In sixth grade students may be exposed to different types of homework which have different purposes:
THE REVIEW---A very common type in which students review work previously given. The purpose is to practice skills already learned so that skill is ingrained.
THE COMPLETION---Often an assignment is started in class and due to time constraints the student will finish this as homework. The concepts may be a combination of new and old. The purpose is to prove understanding and responsibility.
THE INQUIRY---- Work is given that will become the source of a new lesson. The purpose is to involve the students in a new concept to get them curious and get them ready for a class discusssion. Their "work" is then used as a springboard for the lesson.
THE APPLICATION---Often done as a culmination of a variety of concepts, students use their creative abilites to apply knowledge and also create something to display their knowledge. The purpose is to become a thinker, and become a producer of a well thought-out finished project.
THE RESEARCH---Students are given guidelines in the form of a study sheet or rubric to set them free to delve into a subject "on their own" and present this information as a report or project. The purpose is for students to become knowledgable about a subject and use all skills to make a formal presentation.
THE TEST PREPARATION ---Just as the name implies students use notes, text books, vocabulary, and previous work to study for a test. The purpose is for an assessment of key concepts.
Students who complete their homework and take pride in the quality of the work become successful learners that develop confidence, increase their skills, and build the foundation for becoming productive citizens.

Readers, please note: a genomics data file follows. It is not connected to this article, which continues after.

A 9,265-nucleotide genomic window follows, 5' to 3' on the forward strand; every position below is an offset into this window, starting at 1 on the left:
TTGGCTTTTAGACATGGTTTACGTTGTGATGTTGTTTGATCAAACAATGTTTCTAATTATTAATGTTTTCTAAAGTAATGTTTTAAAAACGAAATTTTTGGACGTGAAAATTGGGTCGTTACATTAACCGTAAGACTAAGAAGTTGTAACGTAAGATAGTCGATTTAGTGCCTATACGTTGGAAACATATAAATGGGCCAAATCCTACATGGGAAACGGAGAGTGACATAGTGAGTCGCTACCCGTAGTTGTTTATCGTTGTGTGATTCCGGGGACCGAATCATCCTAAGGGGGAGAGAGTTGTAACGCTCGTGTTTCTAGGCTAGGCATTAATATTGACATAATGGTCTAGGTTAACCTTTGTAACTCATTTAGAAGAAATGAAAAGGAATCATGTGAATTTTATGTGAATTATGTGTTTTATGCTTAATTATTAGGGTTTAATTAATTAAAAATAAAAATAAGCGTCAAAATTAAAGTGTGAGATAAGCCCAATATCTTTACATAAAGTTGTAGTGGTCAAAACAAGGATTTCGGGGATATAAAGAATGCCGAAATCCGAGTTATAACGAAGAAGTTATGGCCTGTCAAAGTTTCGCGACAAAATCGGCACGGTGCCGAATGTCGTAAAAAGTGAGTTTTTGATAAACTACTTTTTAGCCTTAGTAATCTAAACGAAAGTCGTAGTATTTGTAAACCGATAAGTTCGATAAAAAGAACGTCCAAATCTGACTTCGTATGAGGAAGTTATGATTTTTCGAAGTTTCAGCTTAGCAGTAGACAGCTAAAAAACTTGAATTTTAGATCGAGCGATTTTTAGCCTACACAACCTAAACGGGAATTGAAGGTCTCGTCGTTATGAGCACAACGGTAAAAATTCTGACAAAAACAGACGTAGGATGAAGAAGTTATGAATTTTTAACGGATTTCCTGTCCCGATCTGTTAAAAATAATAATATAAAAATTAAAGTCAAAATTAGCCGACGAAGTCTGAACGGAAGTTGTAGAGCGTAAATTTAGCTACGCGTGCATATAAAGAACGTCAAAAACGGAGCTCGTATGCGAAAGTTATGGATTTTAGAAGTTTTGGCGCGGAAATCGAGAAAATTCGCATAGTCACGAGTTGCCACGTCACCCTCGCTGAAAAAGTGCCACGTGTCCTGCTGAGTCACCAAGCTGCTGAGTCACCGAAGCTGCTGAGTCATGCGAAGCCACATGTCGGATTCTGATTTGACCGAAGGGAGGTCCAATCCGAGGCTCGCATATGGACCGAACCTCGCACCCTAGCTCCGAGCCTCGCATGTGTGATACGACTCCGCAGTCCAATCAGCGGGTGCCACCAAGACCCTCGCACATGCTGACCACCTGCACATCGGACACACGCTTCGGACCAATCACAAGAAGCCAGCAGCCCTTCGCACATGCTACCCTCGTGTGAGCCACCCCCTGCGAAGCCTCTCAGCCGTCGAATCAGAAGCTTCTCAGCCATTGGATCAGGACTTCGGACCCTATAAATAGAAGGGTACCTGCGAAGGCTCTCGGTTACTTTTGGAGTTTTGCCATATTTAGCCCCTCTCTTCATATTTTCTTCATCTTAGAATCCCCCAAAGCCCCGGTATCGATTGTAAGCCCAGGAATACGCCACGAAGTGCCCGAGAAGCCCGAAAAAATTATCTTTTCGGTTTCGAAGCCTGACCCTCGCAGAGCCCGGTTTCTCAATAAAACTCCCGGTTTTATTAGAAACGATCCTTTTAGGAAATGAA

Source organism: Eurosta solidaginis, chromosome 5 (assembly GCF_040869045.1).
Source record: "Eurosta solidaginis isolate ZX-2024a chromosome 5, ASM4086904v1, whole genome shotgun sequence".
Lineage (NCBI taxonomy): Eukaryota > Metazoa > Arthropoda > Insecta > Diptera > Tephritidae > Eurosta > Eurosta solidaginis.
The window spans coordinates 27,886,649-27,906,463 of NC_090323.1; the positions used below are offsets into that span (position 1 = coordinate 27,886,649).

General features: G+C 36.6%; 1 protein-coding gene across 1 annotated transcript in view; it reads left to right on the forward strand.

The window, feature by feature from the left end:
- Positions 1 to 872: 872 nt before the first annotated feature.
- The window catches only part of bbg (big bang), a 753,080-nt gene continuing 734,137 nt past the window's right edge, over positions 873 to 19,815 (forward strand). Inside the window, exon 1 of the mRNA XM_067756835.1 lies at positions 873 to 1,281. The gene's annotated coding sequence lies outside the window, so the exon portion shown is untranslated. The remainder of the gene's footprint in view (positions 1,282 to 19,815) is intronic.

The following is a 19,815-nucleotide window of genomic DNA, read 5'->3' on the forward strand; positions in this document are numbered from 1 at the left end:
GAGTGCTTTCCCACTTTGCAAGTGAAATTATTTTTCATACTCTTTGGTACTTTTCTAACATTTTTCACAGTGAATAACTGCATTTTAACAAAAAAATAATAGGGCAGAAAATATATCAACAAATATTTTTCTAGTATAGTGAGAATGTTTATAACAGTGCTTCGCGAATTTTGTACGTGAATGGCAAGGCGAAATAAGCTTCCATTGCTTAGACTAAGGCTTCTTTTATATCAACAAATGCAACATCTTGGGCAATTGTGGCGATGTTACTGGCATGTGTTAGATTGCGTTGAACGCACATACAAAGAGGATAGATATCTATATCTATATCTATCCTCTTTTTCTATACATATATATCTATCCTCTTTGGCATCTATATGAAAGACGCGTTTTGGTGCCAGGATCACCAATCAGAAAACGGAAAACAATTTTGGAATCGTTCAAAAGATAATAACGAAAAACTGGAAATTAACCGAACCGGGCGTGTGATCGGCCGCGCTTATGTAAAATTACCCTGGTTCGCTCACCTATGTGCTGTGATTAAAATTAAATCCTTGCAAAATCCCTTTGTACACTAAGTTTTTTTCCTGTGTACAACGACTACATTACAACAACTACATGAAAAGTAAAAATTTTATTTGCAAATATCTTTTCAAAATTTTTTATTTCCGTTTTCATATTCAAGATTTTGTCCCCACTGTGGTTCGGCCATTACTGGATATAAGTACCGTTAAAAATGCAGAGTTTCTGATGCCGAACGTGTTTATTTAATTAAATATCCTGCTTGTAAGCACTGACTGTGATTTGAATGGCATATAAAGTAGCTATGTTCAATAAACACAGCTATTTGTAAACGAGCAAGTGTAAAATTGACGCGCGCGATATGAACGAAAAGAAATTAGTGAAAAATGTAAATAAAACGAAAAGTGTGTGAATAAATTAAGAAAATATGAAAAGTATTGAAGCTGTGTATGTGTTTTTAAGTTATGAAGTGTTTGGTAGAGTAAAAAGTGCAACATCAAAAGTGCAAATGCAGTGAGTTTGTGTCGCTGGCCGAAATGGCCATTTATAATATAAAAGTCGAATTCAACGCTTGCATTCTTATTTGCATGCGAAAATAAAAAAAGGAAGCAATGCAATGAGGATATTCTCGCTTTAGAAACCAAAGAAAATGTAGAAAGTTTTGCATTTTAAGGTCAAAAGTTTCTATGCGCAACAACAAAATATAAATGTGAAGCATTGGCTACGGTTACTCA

Just as there are different types of homework, there are different types of grading and variations according to teacher. One can surmise, however, that a project, report, or application of concepts will have more "weight" than a little practice or review page. Some homework may not be graded other than as a completion grade,or as a prepared for class grade. Imagine for a moment comparing a sports practice to a real game. Those points scored in practice may not "count" as much as for a game, but it is time well spent and will probably be reflected in the game (test), or next assignment.
Late Work Policy
Late work is work not yet completed or not in the room when the teacher asks for it. In the beginning of the year, the sixth grade teachers are well aware of the transition students need to make to the diverse learning environment of middle school. We know that students need good organizational skills,and that it takes time for students to become used to our expectations. Therefore in the first quarter, we will take homework papers late, but only for one class time. This means if an assignment is due on Monday, the student may bring it in on Wednesday (the next class meeting) and receive a late C, D or F. A's and B's are no longer attainable for that paper. The exception to this is for the AB3 class which would require the late paper to be completed the next day.
THIS POLICY DOES NOT APPLY TO LATE WORK DUE TO ILLNESS OR EMERGENCY SITUATIONS....SEE STUDENT HANDBOOK .
Teachers may also give some discretion in accepting a major project beyond the one day, or may make exceptions in unusual circumstances.
In the second quarter, students have had time to adjust to the new block schedule, and other changes encountered in the middle school, so the late penalty beomes more severe. Late papers in the second quarter will get, at the most, a 50%. Then to enable the students to finally transition to being a responsible student, the last semester will be the most rigorous with no late papers accepted.
Once again, this will not apply to legitimate absenses or other circumstances in which the teacher may use discretion to accept a late paper.
Teachers will meet as a pod and design programs for students that have difficulty complying with the homework policy. Parents will be involved in staffings to implement learning plans that could incorporate tools such as lunch detention, mandatory homework room, and nightly assignment checks.
The following is a guest book for you to voice your thoughts, and of course, the teachers at S.C.M.S. will read and acknowledge when time permits.